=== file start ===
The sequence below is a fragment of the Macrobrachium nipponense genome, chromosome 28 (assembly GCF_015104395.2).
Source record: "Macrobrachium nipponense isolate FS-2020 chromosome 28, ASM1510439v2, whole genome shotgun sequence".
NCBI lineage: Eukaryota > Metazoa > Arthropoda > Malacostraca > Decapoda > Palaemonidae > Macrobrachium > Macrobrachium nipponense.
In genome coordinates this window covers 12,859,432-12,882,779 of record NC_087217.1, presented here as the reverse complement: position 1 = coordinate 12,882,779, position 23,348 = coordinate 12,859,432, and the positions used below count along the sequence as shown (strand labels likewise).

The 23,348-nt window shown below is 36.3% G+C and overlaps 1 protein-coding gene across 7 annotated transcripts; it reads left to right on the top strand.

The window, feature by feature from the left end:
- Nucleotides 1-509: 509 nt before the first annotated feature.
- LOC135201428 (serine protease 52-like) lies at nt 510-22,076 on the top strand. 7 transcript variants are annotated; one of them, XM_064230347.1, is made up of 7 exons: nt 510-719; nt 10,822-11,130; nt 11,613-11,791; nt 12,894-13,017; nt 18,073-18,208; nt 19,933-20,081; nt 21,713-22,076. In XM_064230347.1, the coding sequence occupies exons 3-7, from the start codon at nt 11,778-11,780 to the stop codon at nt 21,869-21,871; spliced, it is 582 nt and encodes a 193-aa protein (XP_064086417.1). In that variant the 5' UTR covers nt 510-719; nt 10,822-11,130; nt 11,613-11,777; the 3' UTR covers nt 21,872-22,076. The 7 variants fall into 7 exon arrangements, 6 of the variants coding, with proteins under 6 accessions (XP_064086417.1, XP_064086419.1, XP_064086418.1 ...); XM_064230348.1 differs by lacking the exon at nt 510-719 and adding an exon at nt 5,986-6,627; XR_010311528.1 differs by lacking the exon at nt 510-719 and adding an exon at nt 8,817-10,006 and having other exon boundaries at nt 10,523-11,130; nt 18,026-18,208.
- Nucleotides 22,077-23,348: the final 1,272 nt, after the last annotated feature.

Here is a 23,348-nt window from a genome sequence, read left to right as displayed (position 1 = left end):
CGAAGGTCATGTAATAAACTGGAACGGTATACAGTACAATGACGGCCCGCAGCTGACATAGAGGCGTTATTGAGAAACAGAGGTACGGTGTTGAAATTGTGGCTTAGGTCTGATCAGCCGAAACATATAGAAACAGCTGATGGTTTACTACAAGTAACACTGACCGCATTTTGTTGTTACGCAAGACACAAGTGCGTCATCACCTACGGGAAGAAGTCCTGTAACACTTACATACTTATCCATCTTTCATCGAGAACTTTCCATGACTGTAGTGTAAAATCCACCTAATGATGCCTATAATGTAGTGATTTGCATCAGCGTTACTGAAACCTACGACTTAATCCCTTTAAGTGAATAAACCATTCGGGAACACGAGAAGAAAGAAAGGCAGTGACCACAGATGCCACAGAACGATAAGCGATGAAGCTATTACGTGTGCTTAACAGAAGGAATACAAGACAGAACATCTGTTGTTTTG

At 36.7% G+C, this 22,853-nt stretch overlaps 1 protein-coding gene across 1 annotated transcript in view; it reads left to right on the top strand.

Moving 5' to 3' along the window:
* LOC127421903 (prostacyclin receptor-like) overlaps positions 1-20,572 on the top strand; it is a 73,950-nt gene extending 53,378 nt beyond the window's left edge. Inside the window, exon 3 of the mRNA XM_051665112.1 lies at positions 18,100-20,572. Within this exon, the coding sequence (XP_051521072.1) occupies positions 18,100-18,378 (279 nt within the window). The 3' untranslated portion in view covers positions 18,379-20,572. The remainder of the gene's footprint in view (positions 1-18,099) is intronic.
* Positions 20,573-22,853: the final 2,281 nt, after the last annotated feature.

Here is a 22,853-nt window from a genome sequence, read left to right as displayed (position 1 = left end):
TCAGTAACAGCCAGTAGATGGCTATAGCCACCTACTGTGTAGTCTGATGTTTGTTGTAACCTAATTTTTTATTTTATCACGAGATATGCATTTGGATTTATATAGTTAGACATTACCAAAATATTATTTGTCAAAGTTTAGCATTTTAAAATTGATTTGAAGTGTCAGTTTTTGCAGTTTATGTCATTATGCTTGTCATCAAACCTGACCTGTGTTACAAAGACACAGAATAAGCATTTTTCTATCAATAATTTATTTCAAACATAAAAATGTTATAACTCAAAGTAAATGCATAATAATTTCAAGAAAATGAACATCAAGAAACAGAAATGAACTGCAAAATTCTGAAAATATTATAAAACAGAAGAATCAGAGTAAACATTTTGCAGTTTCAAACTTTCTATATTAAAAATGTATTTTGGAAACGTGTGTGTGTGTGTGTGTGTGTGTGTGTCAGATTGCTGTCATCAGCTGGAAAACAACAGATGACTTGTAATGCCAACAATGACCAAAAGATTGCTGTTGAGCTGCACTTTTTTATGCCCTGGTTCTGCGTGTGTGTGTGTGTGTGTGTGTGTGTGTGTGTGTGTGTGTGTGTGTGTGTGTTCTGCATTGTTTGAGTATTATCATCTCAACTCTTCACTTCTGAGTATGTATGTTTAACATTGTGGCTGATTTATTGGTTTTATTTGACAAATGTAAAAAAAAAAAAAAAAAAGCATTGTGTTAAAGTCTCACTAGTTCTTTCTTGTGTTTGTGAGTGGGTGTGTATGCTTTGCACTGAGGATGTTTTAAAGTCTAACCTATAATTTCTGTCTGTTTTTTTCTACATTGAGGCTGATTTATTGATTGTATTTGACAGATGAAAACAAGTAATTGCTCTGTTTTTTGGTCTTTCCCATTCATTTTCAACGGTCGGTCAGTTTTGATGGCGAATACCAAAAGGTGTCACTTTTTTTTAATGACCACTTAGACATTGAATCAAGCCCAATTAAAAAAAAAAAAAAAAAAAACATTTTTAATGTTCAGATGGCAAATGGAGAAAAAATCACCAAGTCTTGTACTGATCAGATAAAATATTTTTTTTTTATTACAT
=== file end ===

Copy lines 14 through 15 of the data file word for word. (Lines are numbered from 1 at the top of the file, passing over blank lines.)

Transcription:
* LOC127421903 (prostacyclin receptor-like) overlaps positions 1-20,572 on the top strand; it is a 73,950-nt gene extending 53,378 nt beyond the window's left edge. Inside the window, exon 3 of the mRNA XM_051665112.1 lies at positions 18,100-20,572. Within this exon, the coding sequence (XP_051521072.1) occupies positions 18,100-18,378 (279 nt within the window). The 3' untranslated portion in view covers positions 18,379-20,572. The remainder of the gene's footprint in view (positions 1-18,099) is intronic.
* Positions 20,573-22,853: the final 2,281 nt, after the last annotated feature.